Daily Mail - Science & tech

Facebook isn't often thought of as a robotics company, but new work being done in the social media giant's skunkworks AI lab is trying to prove otherwise. The company on Monday gave a detailed look into some of the projects being undertaken by its AI researchers at its Menlo Park, California-based headquarters, many of which are aimed at making robots smarter. Among the machines being developed are walking hexapods that resemble a spider, a robotic arm and a human-like hand complete with sensors to help it touch. Facebook has a dedicated team of AI researchers at its headquarters in Menlo Park, California that are tasked with testing out robots. The hope is that their learnings can be applied to other AI software in the company and make those systems smarter.


Now Facebook is using robots to advance its work in artificial intelligence

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Facebook is trying to develop artificial intelligence models that will allow robots–including walking hexapods, articulated arms, and robotic hands fitted with tactile sensors–to learn by themselves, and to keep getting smarter as they encounter more and more tasks and situations. In the case of the spider-like hexapod ("Daisy") I saw walking around a patio at Facebook last week, the researchers give a goal to the robot and task the model with figuring out by trial and error how to get there. The goal can be as simple as just moving forward. In order to walk, the spider has to know a lot about its balance, location, and orientation in space. It gathers this information through the sensors on its legs.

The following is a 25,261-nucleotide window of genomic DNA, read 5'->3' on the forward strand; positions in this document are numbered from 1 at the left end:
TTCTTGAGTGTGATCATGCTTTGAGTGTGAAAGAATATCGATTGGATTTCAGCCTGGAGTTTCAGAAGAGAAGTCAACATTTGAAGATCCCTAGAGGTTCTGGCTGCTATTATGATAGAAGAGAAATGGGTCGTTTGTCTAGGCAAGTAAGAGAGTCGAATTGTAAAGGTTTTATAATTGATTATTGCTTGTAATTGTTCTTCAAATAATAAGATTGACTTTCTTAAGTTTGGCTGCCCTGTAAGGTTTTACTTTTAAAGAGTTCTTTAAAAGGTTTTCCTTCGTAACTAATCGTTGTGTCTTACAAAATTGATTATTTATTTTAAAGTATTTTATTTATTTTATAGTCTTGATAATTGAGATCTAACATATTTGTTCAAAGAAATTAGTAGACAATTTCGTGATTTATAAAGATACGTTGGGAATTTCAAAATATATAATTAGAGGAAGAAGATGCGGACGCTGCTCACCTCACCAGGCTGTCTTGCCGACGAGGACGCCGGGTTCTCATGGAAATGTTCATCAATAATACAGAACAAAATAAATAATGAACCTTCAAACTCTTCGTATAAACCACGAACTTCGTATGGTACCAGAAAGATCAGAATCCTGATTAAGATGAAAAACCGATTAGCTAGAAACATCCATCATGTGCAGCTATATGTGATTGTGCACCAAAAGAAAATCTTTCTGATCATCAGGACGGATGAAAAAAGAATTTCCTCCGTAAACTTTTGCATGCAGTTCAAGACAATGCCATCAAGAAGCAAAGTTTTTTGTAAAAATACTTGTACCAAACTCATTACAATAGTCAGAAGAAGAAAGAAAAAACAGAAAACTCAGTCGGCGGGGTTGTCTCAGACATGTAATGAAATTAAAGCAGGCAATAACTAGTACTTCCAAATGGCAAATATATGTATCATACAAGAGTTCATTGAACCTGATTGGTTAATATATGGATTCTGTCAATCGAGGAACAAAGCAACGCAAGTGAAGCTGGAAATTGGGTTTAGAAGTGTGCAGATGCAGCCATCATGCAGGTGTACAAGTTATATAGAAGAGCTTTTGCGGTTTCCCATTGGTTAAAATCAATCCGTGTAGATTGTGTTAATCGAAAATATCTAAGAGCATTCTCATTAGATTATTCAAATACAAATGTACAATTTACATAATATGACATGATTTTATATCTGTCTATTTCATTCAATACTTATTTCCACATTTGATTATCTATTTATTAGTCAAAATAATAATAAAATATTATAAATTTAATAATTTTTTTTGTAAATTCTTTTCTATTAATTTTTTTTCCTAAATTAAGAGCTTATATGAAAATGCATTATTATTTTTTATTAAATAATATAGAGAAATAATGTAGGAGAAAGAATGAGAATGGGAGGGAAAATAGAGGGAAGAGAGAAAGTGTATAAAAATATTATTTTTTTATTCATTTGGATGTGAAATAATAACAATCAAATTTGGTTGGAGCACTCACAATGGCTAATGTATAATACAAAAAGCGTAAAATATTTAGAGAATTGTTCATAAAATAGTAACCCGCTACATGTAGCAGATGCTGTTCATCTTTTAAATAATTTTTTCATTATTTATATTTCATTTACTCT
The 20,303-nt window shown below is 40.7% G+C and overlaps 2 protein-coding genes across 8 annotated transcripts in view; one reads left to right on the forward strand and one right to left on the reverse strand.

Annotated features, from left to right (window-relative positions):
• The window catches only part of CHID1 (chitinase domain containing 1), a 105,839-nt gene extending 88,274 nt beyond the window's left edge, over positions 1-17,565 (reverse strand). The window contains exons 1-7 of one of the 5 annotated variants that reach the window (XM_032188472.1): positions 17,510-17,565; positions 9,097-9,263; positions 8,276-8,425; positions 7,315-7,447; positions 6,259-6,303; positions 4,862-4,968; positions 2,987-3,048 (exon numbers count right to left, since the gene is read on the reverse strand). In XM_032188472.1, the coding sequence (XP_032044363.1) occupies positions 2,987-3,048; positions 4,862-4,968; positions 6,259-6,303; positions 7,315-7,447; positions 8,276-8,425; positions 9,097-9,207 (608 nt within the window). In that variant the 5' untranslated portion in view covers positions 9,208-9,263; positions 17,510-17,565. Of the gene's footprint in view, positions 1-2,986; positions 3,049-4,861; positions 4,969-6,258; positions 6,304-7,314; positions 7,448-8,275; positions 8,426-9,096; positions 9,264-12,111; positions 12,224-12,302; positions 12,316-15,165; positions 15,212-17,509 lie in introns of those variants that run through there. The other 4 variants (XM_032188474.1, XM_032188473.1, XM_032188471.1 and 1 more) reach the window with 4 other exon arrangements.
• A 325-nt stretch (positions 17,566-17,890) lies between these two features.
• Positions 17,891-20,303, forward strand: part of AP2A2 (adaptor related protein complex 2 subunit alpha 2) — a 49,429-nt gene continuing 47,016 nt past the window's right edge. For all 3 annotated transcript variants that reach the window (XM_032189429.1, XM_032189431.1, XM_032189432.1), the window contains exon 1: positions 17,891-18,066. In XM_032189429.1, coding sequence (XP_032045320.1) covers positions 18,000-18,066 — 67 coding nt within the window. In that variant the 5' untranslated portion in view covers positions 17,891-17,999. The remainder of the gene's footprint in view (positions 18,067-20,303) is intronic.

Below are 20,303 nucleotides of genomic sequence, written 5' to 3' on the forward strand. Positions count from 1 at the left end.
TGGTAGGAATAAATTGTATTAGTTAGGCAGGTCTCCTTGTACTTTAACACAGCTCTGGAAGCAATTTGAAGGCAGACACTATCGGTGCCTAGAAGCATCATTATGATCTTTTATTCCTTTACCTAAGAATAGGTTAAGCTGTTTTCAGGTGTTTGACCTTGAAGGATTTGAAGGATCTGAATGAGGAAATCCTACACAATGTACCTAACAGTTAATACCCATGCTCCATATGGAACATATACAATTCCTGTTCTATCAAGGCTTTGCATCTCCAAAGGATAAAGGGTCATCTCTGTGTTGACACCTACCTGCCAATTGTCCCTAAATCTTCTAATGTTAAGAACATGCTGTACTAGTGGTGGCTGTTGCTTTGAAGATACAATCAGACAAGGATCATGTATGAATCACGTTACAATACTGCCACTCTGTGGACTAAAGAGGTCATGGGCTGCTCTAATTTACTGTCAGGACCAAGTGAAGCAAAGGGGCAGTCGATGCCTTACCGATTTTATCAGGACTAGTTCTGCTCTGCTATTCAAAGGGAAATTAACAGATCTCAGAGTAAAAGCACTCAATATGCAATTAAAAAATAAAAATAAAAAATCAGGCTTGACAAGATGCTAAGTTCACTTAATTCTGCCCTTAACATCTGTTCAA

Harnessing the power of artificial intelligence when disaster strikes -- GCN

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To prepare the most effective response, public-sector professionals need the most up-to-date information on hurricanes, tornados, earthquakes or tsunamis affecting their operations, assets, employees and, more broadly, the local communities they serve. While responder agencies rely on many different sources for information on the status of natural disasters, they continue to face challenges in finding timely, relevant and accurate information to inform their disaster response plans -- in real time and at scale. What if there was a better way for the emergency responders to stay informed of breaking events? During a disaster, those impacted often turn to their mobile phones for information and as a lifeline to the outside world. In addition to using social media to request help, victims also share updates, pictures and videos of live developments at their locations.